|Barton Ii, Franklin|
Submitted to: Journal of Agricultural and Food Chemistry
Publication Type: Peer Reviewed Journal
Publication Acceptance Date: 11/28/2001
Publication Date: 2/2/2002
Citation: Kays, S.E., Barton II, F.E. 2002. Rapid prediction of gross energy and utilizable energy in cereal food products using near infrared reflectance spectroscopy. Journal of Agricultural and Food Chemistry. Vol. 50, pp. 1284-1289. Interpretive Summary: Near infrared (NIR) reflectance spectroscopy, which measures the amount of light energy reflected by a substance, is a very rapid and accurate method of measuring constituents of materials without requiring extensive sample preparation, or creating chemical waste. Previous reports from this laboratory have demonstrated the potential of NIR for the simultaneous prediction of dietary fiber, protein and fat in cereal food products. It would be advantageous to be able to simultaneously determine all macro nutrients required on the nutrition label using NIR, however, very little is known about the potential of NIR spectroscopy to determine the available energy in foods for human consumption. The objective of this study was to determine the potential of NIR spectroscopy for the prediction of energy in diverse cereal food products. It was found that models developed to predict utilizable energy (energy adjusted for unutilized protein and energy adjusted for unutilized protein and insoluble dietary fiber), gave results that were well within the accuracy required for nutrition labeling purposes. NIR spectroscopy, thus, provides a rapid and acceptable method of predicting energy of diverse cereal food products.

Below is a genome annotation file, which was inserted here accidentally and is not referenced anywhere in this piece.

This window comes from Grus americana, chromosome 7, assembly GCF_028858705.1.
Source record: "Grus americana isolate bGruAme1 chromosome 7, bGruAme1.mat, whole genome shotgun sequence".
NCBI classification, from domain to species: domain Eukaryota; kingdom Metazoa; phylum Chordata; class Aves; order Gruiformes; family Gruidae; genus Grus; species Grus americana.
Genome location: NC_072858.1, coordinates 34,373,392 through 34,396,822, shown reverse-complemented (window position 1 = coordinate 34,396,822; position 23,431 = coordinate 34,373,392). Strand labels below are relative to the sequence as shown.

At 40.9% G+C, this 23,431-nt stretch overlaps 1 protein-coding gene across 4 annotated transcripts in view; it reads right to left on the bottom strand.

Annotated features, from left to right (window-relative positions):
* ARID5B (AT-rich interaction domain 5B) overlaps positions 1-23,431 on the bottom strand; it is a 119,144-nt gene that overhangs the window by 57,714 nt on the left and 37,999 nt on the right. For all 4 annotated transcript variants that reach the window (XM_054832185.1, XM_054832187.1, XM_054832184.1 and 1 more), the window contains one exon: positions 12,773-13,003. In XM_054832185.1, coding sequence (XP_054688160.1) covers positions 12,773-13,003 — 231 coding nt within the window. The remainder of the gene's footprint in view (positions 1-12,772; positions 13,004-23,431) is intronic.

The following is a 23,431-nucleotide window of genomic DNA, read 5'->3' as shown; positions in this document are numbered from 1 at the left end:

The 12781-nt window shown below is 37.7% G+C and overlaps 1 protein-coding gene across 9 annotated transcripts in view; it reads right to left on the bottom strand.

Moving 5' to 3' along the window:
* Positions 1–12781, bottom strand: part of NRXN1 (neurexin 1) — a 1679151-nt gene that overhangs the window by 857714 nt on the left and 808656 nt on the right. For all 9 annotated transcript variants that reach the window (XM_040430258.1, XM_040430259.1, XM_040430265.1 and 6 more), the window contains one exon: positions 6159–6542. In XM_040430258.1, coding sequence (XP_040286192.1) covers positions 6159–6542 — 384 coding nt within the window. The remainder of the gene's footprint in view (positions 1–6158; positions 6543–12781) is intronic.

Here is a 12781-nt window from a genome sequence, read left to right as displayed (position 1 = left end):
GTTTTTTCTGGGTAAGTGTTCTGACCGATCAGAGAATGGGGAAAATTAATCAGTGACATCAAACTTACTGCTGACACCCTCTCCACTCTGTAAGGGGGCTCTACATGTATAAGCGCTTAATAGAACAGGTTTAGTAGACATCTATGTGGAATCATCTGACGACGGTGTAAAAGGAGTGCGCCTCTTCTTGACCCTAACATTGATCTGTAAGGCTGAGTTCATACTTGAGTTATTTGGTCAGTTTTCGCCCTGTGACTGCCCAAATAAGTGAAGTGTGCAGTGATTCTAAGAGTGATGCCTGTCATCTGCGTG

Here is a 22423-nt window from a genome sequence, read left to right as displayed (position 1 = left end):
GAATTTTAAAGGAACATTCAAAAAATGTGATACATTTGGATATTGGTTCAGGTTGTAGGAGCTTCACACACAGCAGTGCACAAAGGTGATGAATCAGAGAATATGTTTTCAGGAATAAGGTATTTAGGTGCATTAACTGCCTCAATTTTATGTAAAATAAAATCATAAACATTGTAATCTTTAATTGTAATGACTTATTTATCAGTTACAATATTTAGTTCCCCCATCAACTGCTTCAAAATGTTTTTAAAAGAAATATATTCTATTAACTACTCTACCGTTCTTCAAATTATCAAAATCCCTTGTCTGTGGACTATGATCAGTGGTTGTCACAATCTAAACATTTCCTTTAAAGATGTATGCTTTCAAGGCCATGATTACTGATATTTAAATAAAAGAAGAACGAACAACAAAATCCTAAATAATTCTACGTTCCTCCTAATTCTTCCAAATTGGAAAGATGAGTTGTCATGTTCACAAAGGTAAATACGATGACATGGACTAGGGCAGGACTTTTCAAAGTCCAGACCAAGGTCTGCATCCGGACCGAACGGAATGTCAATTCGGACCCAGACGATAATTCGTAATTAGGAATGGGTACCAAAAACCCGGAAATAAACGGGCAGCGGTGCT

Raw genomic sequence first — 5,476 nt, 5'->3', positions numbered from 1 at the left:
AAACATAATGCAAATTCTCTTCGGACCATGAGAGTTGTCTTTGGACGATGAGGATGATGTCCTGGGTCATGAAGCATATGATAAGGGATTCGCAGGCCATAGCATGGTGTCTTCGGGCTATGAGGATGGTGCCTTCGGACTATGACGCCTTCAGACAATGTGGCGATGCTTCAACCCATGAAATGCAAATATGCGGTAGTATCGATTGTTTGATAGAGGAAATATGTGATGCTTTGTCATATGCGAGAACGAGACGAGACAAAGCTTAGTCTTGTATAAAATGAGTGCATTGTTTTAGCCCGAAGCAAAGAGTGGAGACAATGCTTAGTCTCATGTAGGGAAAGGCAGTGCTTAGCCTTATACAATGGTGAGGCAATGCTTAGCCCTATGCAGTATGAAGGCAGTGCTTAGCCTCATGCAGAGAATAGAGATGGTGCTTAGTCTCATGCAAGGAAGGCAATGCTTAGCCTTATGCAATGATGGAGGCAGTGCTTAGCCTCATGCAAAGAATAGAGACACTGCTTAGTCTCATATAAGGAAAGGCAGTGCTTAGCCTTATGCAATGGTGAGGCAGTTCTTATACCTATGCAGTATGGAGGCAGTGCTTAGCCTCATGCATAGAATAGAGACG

Technical Abstract: Near infrared (NIR) spectroscopy has been used in foods for the rapid assessment of several macro-nutrients, however, little is known about its potential for evaluation of utilizable energy of foods. Using NIR reflectance spectra (1104-2494 nm) of ground cereal products (n=127) and values for energy measured by bomb calorimetry, chemometric models were developed for the prediction of gross energy and available energy of diverse cereal food products. Standard errors of cross validation for NIR prediction of gross energy (range 4.05-5.49 kcal/g), energy of samples after adjustment for unutilized protein (range 3.99-5.38 kcal/g) and energy of samples after adjustment for unutilized protein and insoluble dietary fiber (range 2.42-5.35 kcal/g) were 0.053, 0.053 and 0.088 kcal/g, respectively, with multiple coefficients of determination of 0.96. Use of the models with independent validation samples (n=58) gave predicted energy values within the accuracy required for U.S. nutrition labeling legislation. NIR spectroscopy, thus, provides a rapid and acceptable method for predicting energy of diverse cereal foods.